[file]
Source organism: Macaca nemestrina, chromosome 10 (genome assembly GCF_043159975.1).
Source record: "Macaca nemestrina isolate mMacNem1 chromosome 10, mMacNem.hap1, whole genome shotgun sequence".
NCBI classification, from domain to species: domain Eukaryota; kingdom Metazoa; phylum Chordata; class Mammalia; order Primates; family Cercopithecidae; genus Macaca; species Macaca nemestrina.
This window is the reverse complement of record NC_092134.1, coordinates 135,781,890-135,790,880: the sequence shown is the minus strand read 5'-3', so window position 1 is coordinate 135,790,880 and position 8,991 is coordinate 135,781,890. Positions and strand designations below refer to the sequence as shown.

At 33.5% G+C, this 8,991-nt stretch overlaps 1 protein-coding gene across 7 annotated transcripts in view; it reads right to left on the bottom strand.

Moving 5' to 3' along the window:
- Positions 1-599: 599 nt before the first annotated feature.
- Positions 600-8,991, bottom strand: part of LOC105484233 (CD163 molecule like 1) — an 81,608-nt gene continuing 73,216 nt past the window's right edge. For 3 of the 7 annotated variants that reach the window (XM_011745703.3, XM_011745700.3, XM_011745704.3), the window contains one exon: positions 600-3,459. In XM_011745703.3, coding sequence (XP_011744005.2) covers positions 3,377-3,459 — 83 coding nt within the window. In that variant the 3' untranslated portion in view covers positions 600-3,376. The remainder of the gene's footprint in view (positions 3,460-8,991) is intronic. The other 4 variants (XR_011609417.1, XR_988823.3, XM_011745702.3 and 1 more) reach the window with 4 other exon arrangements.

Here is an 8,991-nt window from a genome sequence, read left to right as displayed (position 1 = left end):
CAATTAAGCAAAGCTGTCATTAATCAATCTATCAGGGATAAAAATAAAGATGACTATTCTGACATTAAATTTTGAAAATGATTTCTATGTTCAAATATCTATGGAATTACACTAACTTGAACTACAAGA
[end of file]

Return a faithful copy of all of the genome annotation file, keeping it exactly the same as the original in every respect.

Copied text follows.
Source organism: Macaca nemestrina, chromosome 10 (genome assembly GCF_043159975.1).
Source record: "Macaca nemestrina isolate mMacNem1 chromosome 10, mMacNem.hap1, whole genome shotgun sequence".
NCBI classification, from domain to species: domain Eukaryota; kingdom Metazoa; phylum Chordata; class Mammalia; order Primates; family Cercopithecidae; genus Macaca; species Macaca nemestrina.
This window is the reverse complement of record NC_092134.1, coordinates 135,781,890-135,790,880: the sequence shown is the minus strand read 5'-3', so window position 1 is coordinate 135,790,880 and position 8,991 is coordinate 135,781,890. Positions and strand designations below refer to the sequence as shown.

At 33.5% G+C, this 8,991-nt stretch overlaps 1 protein-coding gene across 7 annotated transcripts in view; it reads right to left on the bottom strand.

Moving 5' to 3' along the window:
- Positions 1-599: 599 nt before the first annotated feature.
- Positions 600-8,991, bottom strand: part of LOC105484233 (CD163 molecule like 1) — an 81,608-nt gene continuing 73,216 nt past the window's right edge. For 3 of the 7 annotated variants that reach the window (XM_011745703.3, XM_011745700.3, XM_011745704.3), the window contains one exon: positions 600-3,459. In XM_011745703.3, coding sequence (XP_011744005.2) covers positions 3,377-3,459 — 83 coding nt within the window. In that variant the 3' untranslated portion in view covers positions 600-3,376. The remainder of the gene's footprint in view (positions 3,460-8,991) is intronic. The other 4 variants (XR_011609417.1, XR_988823.3, XM_011745702.3 and 1 more) reach the window with 4 other exon arrangements.

Here is an 8,991-nt window from a genome sequence, read left to right as displayed (position 1 = left end):
CAATTAAGCAAAGCTGTCATTAATCAATCTATCAGGGATAAAAATAAAGATGACTATTCTGACATTAAATTTTGAAAATGATTTCTATGTTCAAATATCTATGGAATTACACTAACTTGAACTACAAGA